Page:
Exclusive inventory is a hot request among media buyers these days, but this fad may be a shortsighted strategy. While the concept of exclusive inventory may sound appealing, agencies or DSPs that put a premium on exclusive placements may be missing out on the best inventory available to reach their audiences. Many industry players mistake exclusivity for quality, but the reality is that being singular doesn't always indicate value. Conversely, inventory that is not exclusive isn't necessarily lower quality. It is time we stop asking about what is exclusive and focus on the class and quality of inventory. In the end, advertisers want to deliver highly relevant and targeted ads to the right audience through quality ad units -- regardless of whether that inventory was exclusive to their media partner.
Exclusivity of premium inventory is often a myth. The reality is that no SSP or platform has 100 percent of a publisher's inventory because publishers won't sell premium inventory on an exclusive basis. It's not in their best interest. Instead, exclusive inventory will be remnant and premium inventory will be sold in chunks. Publishers are willing to give SSPs access to inventory on an exclusive yet commoditized basis. This exclusive and remnant deal is only available to buyers via a third-party that does not have unique access to the publisher's inventory. While publishers and advertisers can negotiate exclusive access to a predetermined block of remnant inventory, many publishers will test out different auctioning platforms at will.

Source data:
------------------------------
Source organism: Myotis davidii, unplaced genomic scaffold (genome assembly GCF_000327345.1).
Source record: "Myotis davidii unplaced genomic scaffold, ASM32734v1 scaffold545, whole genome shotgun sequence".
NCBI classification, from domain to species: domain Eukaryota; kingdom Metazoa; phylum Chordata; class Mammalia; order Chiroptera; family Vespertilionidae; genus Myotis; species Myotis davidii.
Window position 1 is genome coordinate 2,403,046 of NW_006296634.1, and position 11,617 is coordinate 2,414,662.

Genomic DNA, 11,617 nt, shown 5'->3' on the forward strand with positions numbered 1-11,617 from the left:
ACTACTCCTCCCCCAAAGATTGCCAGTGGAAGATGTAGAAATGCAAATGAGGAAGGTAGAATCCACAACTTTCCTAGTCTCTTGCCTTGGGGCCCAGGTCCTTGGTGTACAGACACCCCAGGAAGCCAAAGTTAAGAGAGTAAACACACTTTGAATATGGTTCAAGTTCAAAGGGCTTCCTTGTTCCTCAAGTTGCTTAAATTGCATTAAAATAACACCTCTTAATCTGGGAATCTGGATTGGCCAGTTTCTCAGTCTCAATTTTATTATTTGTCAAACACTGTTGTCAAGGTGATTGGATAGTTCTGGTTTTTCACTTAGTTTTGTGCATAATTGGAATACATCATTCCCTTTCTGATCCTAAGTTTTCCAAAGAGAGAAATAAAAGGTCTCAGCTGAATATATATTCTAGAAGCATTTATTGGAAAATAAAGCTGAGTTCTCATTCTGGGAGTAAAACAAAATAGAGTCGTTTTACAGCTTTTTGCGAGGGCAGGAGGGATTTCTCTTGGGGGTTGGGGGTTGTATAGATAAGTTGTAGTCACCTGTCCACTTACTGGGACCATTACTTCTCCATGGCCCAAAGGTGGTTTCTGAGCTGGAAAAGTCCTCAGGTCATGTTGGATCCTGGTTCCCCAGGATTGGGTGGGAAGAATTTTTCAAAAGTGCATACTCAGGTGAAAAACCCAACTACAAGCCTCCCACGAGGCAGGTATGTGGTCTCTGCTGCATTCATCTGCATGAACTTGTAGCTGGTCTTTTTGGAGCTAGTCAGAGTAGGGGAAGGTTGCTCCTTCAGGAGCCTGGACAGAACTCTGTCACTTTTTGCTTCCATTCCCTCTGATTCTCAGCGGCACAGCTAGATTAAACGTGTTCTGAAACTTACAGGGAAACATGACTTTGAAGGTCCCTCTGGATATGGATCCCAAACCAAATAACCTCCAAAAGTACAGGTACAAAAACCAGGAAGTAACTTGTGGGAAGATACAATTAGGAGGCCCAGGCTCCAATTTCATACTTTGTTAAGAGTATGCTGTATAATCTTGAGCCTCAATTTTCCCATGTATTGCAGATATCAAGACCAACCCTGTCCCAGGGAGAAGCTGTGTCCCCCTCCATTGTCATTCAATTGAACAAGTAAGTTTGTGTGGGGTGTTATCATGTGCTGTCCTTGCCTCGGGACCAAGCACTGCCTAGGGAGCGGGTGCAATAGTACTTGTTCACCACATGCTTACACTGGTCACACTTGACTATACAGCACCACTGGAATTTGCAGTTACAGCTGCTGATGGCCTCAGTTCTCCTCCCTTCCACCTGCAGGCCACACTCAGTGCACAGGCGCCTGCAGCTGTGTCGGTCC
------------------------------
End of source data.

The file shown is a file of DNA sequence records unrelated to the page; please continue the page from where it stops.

In the current ecosystem, it is just as valuable to an advertiser for their agency to buy placements from multiple sources as it is to get impressions from one place. In an ideal world, pricing is consistent for a placement no matter where one buys it, but the reality is that reaching your entire audience is the most valuable thing, even if you pay a little extra to do so. This is especially true in video, due to its limited scale. If a buyer can get impressions from leading publishers, they will buy this premium inventory. While the industry is moving away from fragmentation, we just aren't there yet.
The rise of header bidding also supports the fact that exclusive inventory is essentially a dying idea. Publishers are adopting this practice because it allows them to offer up impressions to multiple buyers in real time. Higher demand on this inventory allows publishers to draw larger CPMs, so it no longer makes sense for them to agree to enter into exclusive deals. Why would they lock themselves out when more buyers dictates higher CPMs?
In the end, the advertiser just wants good placement. It doesn't matter if they have an exclusive deal so long as their ads run on a good site in front of their target audience. How premium the placement is and the directness of the inventory ensures the quality. It doesn't matter if an agency is buying a placement from two platforms or one as long as it is well-priced and direct. Faced with this landscape, media buyers should forget about exclusivity and invest in high-value direct and premium inventory in order to get the best impression and avoid low-quality units.
Advertisers can eliminate publisher roadblocks and access the best inventory available if they buy premium inventory. Exclusivity is often somewhat manufactured, so instead the question media buyers should be asking themselves is: what is the quality and class of the inventory?